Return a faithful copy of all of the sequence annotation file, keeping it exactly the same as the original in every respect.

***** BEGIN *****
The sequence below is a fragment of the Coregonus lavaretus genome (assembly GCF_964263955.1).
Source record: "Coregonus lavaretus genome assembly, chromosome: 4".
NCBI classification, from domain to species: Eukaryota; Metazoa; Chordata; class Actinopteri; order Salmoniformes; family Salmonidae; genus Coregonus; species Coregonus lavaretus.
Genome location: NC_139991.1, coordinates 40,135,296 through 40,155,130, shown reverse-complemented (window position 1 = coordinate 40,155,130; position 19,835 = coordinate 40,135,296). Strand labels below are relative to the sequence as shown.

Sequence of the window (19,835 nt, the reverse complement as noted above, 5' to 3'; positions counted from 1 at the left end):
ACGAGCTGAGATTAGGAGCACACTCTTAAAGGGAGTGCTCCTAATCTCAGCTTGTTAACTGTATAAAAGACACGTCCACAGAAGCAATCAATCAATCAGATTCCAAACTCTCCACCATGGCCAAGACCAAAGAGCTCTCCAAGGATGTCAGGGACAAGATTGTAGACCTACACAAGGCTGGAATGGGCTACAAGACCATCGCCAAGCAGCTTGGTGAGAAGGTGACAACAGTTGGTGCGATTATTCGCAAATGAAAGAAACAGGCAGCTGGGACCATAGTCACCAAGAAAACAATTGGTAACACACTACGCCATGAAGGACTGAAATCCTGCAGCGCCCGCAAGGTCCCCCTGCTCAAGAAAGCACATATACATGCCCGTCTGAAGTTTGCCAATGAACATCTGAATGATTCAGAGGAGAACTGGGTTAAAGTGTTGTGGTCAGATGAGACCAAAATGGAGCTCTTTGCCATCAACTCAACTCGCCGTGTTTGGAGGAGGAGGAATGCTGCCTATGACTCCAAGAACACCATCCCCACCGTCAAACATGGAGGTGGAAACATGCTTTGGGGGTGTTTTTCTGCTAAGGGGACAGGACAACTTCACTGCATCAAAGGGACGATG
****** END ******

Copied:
The sequence below is a fragment of the Coregonus lavaretus genome (assembly GCF_964263955.1).
Source record: "Coregonus lavaretus genome assembly, chromosome: 4".
NCBI classification, from domain to species: Eukaryota; Metazoa; Chordata; class Actinopteri; order Salmoniformes; family Salmonidae; genus Coregonus; species Coregonus lavaretus.
Genome location: NC_139991.1, coordinates 40,135,296 through 40,155,130, shown reverse-complemented (window position 1 = coordinate 40,155,130; position 19,835 = coordinate 40,135,296). Strand labels below are relative to the sequence as shown.

Sequence of the window (19,835 nt, the reverse complement as noted above, 5' to 3'; positions counted from 1 at the left end):
ACGAGCTGAGATTAGGAGCACACTCTTAAAGGGAGTGCTCCTAATCTCAGCTTGTTAACTGTATAAAAGACACGTCCACAGAAGCAATCAATCAATCAGATTCCAAACTCTCCACCATGGCCAAGACCAAAGAGCTCTCCAAGGATGTCAGGGACAAGATTGTAGACCTACACAAGGCTGGAATGGGCTACAAGACCATCGCCAAGCAGCTTGGTGAGAAGGTGACAACAGTTGGTGCGATTATTCGCAAATGAAAGAAACAGGCAGCTGGGACCATAGTCACCAAGAAAACAATTGGTAACACACTACGCCATGAAGGACTGAAATCCTGCAGCGCCCGCAAGGTCCCCCTGCTCAAGAAAGCACATATACATGCCCGTCTGAAGTTTGCCAATGAACATCTGAATGATTCAGAGGAGAACTGGGTTAAAGTGTTGTGGTCAGATGAGACCAAAATGGAGCTCTTTGCCATCAACTCAACTCGCCGTGTTTGGAGGAGGAGGAATGCTGCCTATGACTCCAAGAACACCATCCCCACCGTCAAACATGGAGGTGGAAACATGCTTTGGGGGTGTTTTTCTGCTAAGGGGACAGGACAACTTCACTGCATCAAAGGGACGATG